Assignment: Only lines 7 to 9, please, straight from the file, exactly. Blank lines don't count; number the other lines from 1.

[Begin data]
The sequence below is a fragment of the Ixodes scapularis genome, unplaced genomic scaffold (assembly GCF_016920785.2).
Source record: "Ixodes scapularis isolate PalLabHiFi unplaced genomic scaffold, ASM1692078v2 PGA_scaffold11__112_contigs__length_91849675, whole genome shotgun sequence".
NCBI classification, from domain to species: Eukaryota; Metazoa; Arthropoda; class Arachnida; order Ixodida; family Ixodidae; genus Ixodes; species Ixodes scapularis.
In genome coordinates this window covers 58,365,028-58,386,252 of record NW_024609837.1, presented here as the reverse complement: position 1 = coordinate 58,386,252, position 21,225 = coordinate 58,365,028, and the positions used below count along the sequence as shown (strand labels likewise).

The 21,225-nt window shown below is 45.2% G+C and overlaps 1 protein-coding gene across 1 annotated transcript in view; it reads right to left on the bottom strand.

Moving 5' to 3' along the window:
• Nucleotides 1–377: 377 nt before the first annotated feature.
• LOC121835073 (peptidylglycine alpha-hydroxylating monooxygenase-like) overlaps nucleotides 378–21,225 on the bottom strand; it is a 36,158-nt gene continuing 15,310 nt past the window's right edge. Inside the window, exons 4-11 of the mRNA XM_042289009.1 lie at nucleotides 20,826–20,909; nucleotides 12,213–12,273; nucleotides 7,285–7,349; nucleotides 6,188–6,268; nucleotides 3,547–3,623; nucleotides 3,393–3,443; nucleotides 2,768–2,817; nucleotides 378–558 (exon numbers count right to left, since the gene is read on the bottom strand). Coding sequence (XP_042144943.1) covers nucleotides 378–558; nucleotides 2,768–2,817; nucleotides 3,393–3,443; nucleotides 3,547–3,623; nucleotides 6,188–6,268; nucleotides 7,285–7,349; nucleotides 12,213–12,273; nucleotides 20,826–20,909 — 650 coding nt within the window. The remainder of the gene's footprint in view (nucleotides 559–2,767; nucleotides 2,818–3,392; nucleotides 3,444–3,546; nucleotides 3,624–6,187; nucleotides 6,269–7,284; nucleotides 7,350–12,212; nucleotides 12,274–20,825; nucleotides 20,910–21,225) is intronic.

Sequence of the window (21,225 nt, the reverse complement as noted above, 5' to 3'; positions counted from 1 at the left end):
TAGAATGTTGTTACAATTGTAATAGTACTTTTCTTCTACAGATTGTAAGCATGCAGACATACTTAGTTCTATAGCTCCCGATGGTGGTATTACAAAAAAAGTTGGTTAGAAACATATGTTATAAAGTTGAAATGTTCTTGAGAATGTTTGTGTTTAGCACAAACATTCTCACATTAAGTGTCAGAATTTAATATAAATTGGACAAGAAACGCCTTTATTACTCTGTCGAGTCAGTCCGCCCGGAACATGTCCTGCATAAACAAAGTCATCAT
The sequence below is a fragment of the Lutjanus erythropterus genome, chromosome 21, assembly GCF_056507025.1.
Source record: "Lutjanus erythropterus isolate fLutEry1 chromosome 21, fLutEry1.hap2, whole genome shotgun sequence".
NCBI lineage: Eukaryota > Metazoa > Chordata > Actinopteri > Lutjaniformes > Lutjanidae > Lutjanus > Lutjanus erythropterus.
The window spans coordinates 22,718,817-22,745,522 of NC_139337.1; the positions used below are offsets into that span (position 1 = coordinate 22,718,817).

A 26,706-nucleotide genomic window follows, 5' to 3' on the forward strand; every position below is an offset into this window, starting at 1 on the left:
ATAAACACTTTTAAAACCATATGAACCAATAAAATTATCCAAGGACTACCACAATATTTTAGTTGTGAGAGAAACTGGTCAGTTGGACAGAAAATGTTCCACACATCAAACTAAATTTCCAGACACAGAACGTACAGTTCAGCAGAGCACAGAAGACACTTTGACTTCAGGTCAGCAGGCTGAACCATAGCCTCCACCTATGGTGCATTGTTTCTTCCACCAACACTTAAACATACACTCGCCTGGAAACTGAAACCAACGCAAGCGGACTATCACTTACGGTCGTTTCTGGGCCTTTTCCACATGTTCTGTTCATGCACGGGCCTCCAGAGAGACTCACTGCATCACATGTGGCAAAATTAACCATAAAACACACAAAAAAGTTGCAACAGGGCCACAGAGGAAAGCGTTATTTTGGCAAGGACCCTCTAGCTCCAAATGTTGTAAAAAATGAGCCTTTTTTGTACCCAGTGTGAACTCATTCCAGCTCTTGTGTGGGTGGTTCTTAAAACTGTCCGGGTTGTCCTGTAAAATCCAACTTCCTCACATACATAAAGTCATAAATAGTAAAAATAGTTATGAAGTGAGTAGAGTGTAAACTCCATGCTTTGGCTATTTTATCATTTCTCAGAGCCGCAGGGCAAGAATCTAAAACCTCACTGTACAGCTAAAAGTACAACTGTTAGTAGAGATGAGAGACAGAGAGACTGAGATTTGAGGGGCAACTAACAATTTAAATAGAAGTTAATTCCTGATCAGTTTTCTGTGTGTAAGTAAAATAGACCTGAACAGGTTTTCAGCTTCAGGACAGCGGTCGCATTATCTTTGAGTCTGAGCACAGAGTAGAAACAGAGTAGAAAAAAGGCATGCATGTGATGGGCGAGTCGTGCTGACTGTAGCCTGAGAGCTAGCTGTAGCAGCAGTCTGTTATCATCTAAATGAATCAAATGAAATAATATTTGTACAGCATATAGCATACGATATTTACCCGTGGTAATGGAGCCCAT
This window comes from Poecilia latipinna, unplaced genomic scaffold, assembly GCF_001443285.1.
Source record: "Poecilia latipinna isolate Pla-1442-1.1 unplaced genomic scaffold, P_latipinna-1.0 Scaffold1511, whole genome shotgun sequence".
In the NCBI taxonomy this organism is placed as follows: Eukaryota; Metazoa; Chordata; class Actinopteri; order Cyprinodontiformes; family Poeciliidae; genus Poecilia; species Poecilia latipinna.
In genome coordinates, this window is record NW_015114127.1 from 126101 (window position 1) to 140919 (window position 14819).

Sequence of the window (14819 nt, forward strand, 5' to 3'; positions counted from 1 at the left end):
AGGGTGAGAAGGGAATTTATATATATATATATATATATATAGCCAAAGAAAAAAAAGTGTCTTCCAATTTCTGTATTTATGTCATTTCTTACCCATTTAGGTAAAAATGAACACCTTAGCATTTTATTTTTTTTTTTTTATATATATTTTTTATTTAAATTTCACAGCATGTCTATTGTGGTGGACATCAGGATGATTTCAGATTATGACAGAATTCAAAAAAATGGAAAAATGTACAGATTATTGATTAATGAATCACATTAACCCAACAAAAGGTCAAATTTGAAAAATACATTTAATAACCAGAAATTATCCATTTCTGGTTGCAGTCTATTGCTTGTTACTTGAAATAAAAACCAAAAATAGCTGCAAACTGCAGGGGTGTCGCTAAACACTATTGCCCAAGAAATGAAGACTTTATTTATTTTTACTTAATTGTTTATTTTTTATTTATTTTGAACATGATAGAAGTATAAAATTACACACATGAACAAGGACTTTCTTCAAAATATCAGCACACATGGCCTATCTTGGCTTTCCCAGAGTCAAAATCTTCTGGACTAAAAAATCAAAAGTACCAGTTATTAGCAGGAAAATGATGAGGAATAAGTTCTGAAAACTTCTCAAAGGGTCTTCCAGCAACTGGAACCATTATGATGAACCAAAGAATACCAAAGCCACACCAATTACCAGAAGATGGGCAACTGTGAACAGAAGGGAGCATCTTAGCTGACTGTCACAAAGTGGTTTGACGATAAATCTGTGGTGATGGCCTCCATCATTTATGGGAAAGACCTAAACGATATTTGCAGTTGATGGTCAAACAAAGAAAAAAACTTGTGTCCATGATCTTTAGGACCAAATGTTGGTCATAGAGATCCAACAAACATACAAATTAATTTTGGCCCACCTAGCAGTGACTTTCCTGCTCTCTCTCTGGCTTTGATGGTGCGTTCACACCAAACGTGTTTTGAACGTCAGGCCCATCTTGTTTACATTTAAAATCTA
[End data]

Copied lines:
• Nucleotides 1–377: 377 nt before the first annotated feature.
• LOC121835073 (peptidylglycine alpha-hydroxylating monooxygenase-like) overlaps nucleotides 378–21,225 on the bottom strand; it is a 36,158-nt gene continuing 15,310 nt past the window's right edge. Inside the window, exons 4-11 of the mRNA XM_042289009.1 lie at nucleotides 20,826–20,909; nucleotides 12,213–12,273; nucleotides 7,285–7,349; nucleotides 6,188–6,268; nucleotides 3,547–3,623; nucleotides 3,393–3,443; nucleotides 2,768–2,817; nucleotides 378–558 (exon numbers count right to left, since the gene is read on the bottom strand). Coding sequence (XP_042144943.1) covers nucleotides 378–558; nucleotides 2,768–2,817; nucleotides 3,393–3,443; nucleotides 3,547–3,623; nucleotides 6,188–6,268; nucleotides 7,285–7,349; nucleotides 12,213–12,273; nucleotides 20,826–20,909 — 650 coding nt within the window. The remainder of the gene's footprint in view (nucleotides 559–2,767; nucleotides 2,818–3,392; nucleotides 3,444–3,546; nucleotides 3,624–6,187; nucleotides 6,269–7,284; nucleotides 7,350–12,212; nucleotides 12,274–20,825; nucleotides 20,910–21,225) is intronic.

Sequence of the window (21,225 nt, the reverse complement as noted above, 5' to 3'; positions counted from 1 at the left end):